|Founded||1 July 2015|
|Founder||Nikolay Storonsky, Vlad Yatsenko|
|Headquarters||London, United Kingdom|
|Nikolay Storonsky (CEO)|
|Products||current accounts, debit cards, insurance, peer-to-peer lending, remittance|
|Services||peer-to-peer payments, currency exchange|
Number of employees
Revolut Ltd is a digital banking alternative that includes a pre-paid debit card (MasterCard or VISA), currency exchange, cryptocurrency CFDs (contracts for difference) exchange (Bitcoin (BTC), Ethereum (ETH), Litecoin (LTC), Bitcoin Cash (BCH), Ripple (XRP) and peer-to-peer payments. Revolut currently charges no fees for the majority of its services (but for a capped usage), and uses interbank exchange rates for its currency exchange on weekdays, and charge a markup from 0.5% to 1.5% on weekends. The Revolut App gives customers instant access to Bitcoin, Ethereum, Litecoin, Bitcoin Cash and Ripple by exchanging to/from 25 fiat currencies. However, cryptocurrencies remain locked in the app and cannot be moved to another cryptocurrency wallet.
The London-based startup was founded by Nikolay Storonsky and Vlad Yatsenko and currently supports spending and ATM withdrawals in 120 currencies and sending in 26 currencies directly from the mobile app.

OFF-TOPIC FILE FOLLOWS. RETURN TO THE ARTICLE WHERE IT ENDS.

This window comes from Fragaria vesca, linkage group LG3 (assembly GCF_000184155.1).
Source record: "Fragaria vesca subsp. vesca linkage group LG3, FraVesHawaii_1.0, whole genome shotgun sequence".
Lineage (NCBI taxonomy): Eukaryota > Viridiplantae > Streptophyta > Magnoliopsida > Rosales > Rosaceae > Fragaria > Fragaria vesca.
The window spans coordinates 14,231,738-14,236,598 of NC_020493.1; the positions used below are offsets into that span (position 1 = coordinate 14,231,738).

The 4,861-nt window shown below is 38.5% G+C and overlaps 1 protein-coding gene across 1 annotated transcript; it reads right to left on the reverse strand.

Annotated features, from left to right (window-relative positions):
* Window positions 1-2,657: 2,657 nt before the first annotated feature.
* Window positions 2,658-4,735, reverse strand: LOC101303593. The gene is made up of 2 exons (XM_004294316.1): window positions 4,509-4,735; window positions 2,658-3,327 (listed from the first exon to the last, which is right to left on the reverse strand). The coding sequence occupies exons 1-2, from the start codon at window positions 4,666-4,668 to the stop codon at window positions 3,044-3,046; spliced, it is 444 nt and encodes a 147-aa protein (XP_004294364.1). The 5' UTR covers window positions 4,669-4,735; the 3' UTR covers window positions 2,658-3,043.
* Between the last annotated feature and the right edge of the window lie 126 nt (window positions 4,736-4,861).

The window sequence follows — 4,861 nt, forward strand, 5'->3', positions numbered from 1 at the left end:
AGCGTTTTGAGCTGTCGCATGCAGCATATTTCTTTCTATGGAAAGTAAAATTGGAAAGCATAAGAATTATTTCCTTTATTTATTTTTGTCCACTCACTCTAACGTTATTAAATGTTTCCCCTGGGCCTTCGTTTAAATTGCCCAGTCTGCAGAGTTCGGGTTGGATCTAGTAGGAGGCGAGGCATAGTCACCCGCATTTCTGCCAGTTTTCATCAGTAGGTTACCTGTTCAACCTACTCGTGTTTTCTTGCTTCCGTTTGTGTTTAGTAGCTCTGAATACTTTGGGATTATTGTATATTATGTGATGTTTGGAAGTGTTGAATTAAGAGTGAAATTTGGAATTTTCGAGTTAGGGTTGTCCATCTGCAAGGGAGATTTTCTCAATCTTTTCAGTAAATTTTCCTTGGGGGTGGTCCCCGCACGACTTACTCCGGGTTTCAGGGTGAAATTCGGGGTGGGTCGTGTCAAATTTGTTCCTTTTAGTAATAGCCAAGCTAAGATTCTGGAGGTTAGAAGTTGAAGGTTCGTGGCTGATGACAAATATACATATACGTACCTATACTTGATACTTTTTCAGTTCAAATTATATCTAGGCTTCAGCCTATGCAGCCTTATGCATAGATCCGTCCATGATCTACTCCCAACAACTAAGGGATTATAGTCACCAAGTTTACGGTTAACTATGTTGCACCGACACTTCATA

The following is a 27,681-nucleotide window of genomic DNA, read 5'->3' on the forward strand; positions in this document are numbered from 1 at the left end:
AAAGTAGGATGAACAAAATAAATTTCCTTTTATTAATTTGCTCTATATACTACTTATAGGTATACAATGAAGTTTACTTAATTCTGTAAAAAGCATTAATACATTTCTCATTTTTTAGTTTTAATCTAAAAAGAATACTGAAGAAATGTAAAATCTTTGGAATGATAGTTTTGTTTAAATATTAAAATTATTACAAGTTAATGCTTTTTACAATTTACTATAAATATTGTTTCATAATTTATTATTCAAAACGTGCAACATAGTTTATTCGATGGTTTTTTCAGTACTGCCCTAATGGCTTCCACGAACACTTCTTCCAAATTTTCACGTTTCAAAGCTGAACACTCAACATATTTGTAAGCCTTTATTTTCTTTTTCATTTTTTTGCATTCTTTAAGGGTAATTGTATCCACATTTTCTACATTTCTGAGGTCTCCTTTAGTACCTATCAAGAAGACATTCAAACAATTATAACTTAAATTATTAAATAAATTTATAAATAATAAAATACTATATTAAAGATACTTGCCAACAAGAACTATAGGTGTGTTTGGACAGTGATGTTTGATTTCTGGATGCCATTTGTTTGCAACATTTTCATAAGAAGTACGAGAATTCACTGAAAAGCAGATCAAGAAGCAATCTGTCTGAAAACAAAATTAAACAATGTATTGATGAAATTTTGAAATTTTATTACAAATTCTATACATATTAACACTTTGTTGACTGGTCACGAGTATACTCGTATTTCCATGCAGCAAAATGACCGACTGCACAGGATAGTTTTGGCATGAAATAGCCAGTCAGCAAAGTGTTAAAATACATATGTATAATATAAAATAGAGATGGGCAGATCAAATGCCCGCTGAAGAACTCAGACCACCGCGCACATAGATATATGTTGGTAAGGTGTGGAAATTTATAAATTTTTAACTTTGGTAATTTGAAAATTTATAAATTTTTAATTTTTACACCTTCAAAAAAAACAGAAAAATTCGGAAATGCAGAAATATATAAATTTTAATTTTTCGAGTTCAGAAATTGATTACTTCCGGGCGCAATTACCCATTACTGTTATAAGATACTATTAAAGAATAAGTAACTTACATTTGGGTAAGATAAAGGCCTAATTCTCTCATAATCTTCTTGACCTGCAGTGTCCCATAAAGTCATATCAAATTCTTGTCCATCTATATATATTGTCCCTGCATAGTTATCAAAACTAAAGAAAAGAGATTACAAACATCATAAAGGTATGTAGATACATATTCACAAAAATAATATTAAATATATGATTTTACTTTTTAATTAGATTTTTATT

Revolut launched to the public in July 2015 with the aim of "building a fair and frictionless platform to use and manage money around the world" by removing hidden fees and offering interbank currency rates. Nikolay Storonsky, a former trader at Credit Suisse and Lehman Brothers, said in an interview with Forbes that:
I thought of the business three years ago. I was travelling a lot and wasting hundreds of pounds on foreign transaction fees and exchange rate commissions which just didn’t feel right. As someone with a financial background I knew exactly the rates I should be getting. As a solution, I tried to find a multi-currency card and was later told it wasn’t possible. But I was determined to make it work.
On 26 April 2018, Revolut announced that it had raised a further $250 million in a funding round led by Hong Kong-based DST Global, reaching a total valuation of $1.7 billion and thus becoming a unicorn.
In November 2018, the company has secured licences to operate in Singapore and Japan. It expects to launch its service in Q1 2019. In Singapore, the company was granted a Remittance License by the Monetary Authority and a Stored Value Facility approval — these two things combined let Revolut users hold money as well as send and spend money. In Japan, the company has been authorized to operate by Japan’s Finance Service Agency.
In December, 2018, Revolut secured a Specialised Bank licence from European Central Bank, facilitated by the Bank of Lithuania. Having secured a Specialised Bank licence, Revolut is authorised to accept deposits and offer consumer credits. The main difference between a specialised and a full-range bank is that the former is not authorised to provide investment services. At the same time, an Electronic Money Institution licence was issued by the Bank of Lithuania.
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